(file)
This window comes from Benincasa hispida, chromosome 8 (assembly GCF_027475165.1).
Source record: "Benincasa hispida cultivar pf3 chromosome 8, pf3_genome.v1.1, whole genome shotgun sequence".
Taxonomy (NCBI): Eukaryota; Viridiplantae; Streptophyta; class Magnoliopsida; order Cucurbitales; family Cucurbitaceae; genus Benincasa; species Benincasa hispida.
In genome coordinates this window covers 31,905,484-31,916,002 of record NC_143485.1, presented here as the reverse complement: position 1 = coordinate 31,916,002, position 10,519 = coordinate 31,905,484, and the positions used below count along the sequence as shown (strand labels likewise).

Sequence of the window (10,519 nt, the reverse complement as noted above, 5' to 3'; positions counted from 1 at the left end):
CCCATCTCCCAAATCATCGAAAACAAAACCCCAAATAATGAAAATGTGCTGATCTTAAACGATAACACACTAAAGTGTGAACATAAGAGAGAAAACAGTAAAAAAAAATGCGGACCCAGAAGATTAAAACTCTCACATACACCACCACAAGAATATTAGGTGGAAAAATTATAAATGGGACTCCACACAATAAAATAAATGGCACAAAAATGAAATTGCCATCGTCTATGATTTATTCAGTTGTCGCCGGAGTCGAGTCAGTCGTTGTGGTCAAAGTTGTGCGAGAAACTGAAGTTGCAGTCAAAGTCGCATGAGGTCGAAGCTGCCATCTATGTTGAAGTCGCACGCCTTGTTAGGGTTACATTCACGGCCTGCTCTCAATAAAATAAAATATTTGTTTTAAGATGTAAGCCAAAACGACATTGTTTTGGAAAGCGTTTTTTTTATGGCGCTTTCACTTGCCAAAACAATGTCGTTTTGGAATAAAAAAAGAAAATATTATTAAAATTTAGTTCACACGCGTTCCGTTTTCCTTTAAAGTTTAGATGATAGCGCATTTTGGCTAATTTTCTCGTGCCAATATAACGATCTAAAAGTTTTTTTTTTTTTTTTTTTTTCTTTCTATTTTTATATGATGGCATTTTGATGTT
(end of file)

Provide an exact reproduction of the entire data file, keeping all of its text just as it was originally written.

This window comes from Benincasa hispida, chromosome 8 (assembly GCF_027475165.1).
Source record: "Benincasa hispida cultivar pf3 chromosome 8, pf3_genome.v1.1, whole genome shotgun sequence".
Taxonomy (NCBI): Eukaryota; Viridiplantae; Streptophyta; class Magnoliopsida; order Cucurbitales; family Cucurbitaceae; genus Benincasa; species Benincasa hispida.
In genome coordinates this window covers 31,905,484-31,916,002 of record NC_143485.1, presented here as the reverse complement: position 1 = coordinate 31,916,002, position 10,519 = coordinate 31,905,484, and the positions used below count along the sequence as shown (strand labels likewise).

Sequence of the window (10,519 nt, the reverse complement as noted above, 5' to 3'; positions counted from 1 at the left end):
CCCATCTCCCAAATCATCGAAAACAAAACCCCAAATAATGAAAATGTGCTGATCTTAAACGATAACACACTAAAGTGTGAACATAAGAGAGAAAACAGTAAAAAAAAATGCGGACCCAGAAGATTAAAACTCTCACATACACCACCACAAGAATATTAGGTGGAAAAATTATAAATGGGACTCCACACAATAAAATAAATGGCACAAAAATGAAATTGCCATCGTCTATGATTTATTCAGTTGTCGCCGGAGTCGAGTCAGTCGTTGTGGTCAAAGTTGTGCGAGAAACTGAAGTTGCAGTCAAAGTCGCATGAGGTCGAAGCTGCCATCTATGTTGAAGTCGCACGCCTTGTTAGGGTTACATTCACGGCCTGCTCTCAATAAAATAAAATATTTGTTTTAAGATGTAAGCCAAAACGACATTGTTTTGGAAAGCGTTTTTTTTATGGCGCTTTCACTTGCCAAAACAATGTCGTTTTGGAATAAAAAAAGAAAATATTATTAAAATTTAGTTCACACGCGTTCCGTTTTCCTTTAAAGTTTAGATGATAGCGCATTTTGGCTAATTTTCTCGTGCCAATATAACGATCTAAAAGTTTTTTTTTTTTTTTTTTTTTCTTTCTATTTTTATATGATGGCATTTTGATGTT